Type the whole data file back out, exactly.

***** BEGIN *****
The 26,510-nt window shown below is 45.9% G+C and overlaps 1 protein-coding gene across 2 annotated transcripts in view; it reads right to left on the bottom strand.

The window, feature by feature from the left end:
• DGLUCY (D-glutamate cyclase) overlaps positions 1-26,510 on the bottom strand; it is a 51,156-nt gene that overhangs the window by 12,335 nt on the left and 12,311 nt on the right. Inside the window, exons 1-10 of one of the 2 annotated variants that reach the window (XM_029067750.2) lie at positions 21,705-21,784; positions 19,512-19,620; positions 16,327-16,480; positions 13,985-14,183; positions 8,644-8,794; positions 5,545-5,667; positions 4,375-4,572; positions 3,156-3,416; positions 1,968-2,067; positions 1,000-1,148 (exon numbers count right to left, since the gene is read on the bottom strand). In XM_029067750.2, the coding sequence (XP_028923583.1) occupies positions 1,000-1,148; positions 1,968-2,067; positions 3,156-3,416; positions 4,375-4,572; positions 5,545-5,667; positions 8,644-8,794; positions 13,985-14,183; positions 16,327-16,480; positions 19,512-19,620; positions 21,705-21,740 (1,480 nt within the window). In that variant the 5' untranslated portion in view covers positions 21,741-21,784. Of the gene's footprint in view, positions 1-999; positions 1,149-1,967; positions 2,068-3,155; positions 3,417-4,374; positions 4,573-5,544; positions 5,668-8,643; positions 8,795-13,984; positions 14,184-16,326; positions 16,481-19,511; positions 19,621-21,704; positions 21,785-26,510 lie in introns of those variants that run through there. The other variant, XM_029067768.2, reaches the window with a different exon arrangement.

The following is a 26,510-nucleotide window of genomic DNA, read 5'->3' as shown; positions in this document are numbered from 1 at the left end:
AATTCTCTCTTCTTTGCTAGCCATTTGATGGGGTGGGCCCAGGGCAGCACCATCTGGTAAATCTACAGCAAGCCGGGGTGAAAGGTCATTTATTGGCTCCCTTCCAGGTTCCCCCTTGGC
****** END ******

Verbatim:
The 26,510-nt window shown below is 45.9% G+C and overlaps 1 protein-coding gene across 2 annotated transcripts in view; it reads right to left on the bottom strand.

The window, feature by feature from the left end:
• DGLUCY (D-glutamate cyclase) overlaps positions 1-26,510 on the bottom strand; it is a 51,156-nt gene that overhangs the window by 12,335 nt on the left and 12,311 nt on the right. Inside the window, exons 1-10 of one of the 2 annotated variants that reach the window (XM_029067750.2) lie at positions 21,705-21,784; positions 19,512-19,620; positions 16,327-16,480; positions 13,985-14,183; positions 8,644-8,794; positions 5,545-5,667; positions 4,375-4,572; positions 3,156-3,416; positions 1,968-2,067; positions 1,000-1,148 (exon numbers count right to left, since the gene is read on the bottom strand). In XM_029067750.2, the coding sequence (XP_028923583.1) occupies positions 1,000-1,148; positions 1,968-2,067; positions 3,156-3,416; positions 4,375-4,572; positions 5,545-5,667; positions 8,644-8,794; positions 13,985-14,183; positions 16,327-16,480; positions 19,512-19,620; positions 21,705-21,740 (1,480 nt within the window). In that variant the 5' untranslated portion in view covers positions 21,741-21,784. Of the gene's footprint in view, positions 1-999; positions 1,149-1,967; positions 2,068-3,155; positions 3,417-4,374; positions 4,573-5,544; positions 5,668-8,643; positions 8,795-13,984; positions 14,184-16,326; positions 16,481-19,511; positions 19,621-21,704; positions 21,785-26,510 lie in introns of those variants that run through there. The other variant, XM_029067768.2, reaches the window with a different exon arrangement.

The following is a 26,510-nucleotide window of genomic DNA, read 5'->3' as shown; positions in this document are numbered from 1 at the left end:
AATTCTCTCTTCTTTGCTAGCCATTTGATGGGGTGGGCCCAGGGCAGCACCATCTGGTAAATCTACAGCAAGCCGGGGTGAAAGGTCATTTATTGGCTCCCTTCCAGGTTCCCCCTTGGC